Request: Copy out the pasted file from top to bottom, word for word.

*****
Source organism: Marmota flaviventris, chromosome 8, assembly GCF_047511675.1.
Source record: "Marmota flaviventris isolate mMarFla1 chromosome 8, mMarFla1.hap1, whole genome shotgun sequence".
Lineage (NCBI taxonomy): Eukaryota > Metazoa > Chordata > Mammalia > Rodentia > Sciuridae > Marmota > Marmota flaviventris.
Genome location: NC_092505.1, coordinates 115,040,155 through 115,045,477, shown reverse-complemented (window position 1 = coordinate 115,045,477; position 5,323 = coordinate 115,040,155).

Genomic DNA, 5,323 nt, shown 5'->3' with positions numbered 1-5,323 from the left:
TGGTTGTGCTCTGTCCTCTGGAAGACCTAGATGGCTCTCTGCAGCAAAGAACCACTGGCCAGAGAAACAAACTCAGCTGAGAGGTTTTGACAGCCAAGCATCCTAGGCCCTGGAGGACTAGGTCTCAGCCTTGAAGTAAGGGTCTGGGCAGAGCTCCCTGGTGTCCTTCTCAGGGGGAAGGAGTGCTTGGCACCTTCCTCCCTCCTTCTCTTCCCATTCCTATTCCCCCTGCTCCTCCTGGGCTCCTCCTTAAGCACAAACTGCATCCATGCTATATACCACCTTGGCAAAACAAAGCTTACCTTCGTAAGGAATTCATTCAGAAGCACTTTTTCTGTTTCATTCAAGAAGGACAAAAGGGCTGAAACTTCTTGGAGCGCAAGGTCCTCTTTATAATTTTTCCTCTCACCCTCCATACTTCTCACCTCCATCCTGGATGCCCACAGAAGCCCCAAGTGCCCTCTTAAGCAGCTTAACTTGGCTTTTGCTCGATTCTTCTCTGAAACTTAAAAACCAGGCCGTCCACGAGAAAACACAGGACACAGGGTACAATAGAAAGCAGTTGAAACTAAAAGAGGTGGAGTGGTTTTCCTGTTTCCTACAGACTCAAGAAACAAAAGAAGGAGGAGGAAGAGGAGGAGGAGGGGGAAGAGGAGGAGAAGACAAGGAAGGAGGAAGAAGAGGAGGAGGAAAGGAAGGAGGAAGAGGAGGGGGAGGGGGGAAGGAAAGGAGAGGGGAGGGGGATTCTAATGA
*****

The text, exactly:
Source organism: Marmota flaviventris, chromosome 8, assembly GCF_047511675.1.
Source record: "Marmota flaviventris isolate mMarFla1 chromosome 8, mMarFla1.hap1, whole genome shotgun sequence".
Lineage (NCBI taxonomy): Eukaryota > Metazoa > Chordata > Mammalia > Rodentia > Sciuridae > Marmota > Marmota flaviventris.
Genome location: NC_092505.1, coordinates 115,040,155 through 115,045,477, shown reverse-complemented (window position 1 = coordinate 115,045,477; position 5,323 = coordinate 115,040,155).

Genomic DNA, 5,323 nt, shown 5'->3' with positions numbered 1-5,323 from the left:
TGGTTGTGCTCTGTCCTCTGGAAGACCTAGATGGCTCTCTGCAGCAAAGAACCACTGGCCAGAGAAACAAACTCAGCTGAGAGGTTTTGACAGCCAAGCATCCTAGGCCCTGGAGGACTAGGTCTCAGCCTTGAAGTAAGGGTCTGGGCAGAGCTCCCTGGTGTCCTTCTCAGGGGGAAGGAGTGCTTGGCACCTTCCTCCCTCCTTCTCTTCCCATTCCTATTCCCCCTGCTCCTCCTGGGCTCCTCCTTAAGCACAAACTGCATCCATGCTATATACCACCTTGGCAAAACAAAGCTTACCTTCGTAAGGAATTCATTCAGAAGCACTTTTTCTGTTTCATTCAAGAAGGACAAAAGGGCTGAAACTTCTTGGAGCGCAAGGTCCTCTTTATAATTTTTCCTCTCACCCTCCATACTTCTCACCTCCATCCTGGATGCCCACAGAAGCCCCAAGTGCCCTCTTAAGCAGCTTAACTTGGCTTTTGCTCGATTCTTCTCTGAAACTTAAAAACCAGGCCGTCCACGAGAAAACACAGGACACAGGGTACAATAGAAAGCAGTTGAAACTAAAAGAGGTGGAGTGGTTTTCCTGTTTCCTACAGACTCAAGAAACAAAAGAAGGAGGAGGAAGAGGAGGAGGAGGGGGAAGAGGAGGAGAAGACAAGGAAGGAGGAAGAAGAGGAGGAGGAAAGGAAGGAGGAAGAGGAGGGGGAGGGGGGAAGGAAAGGAGAGGGGAGGGGGATTCTAATGA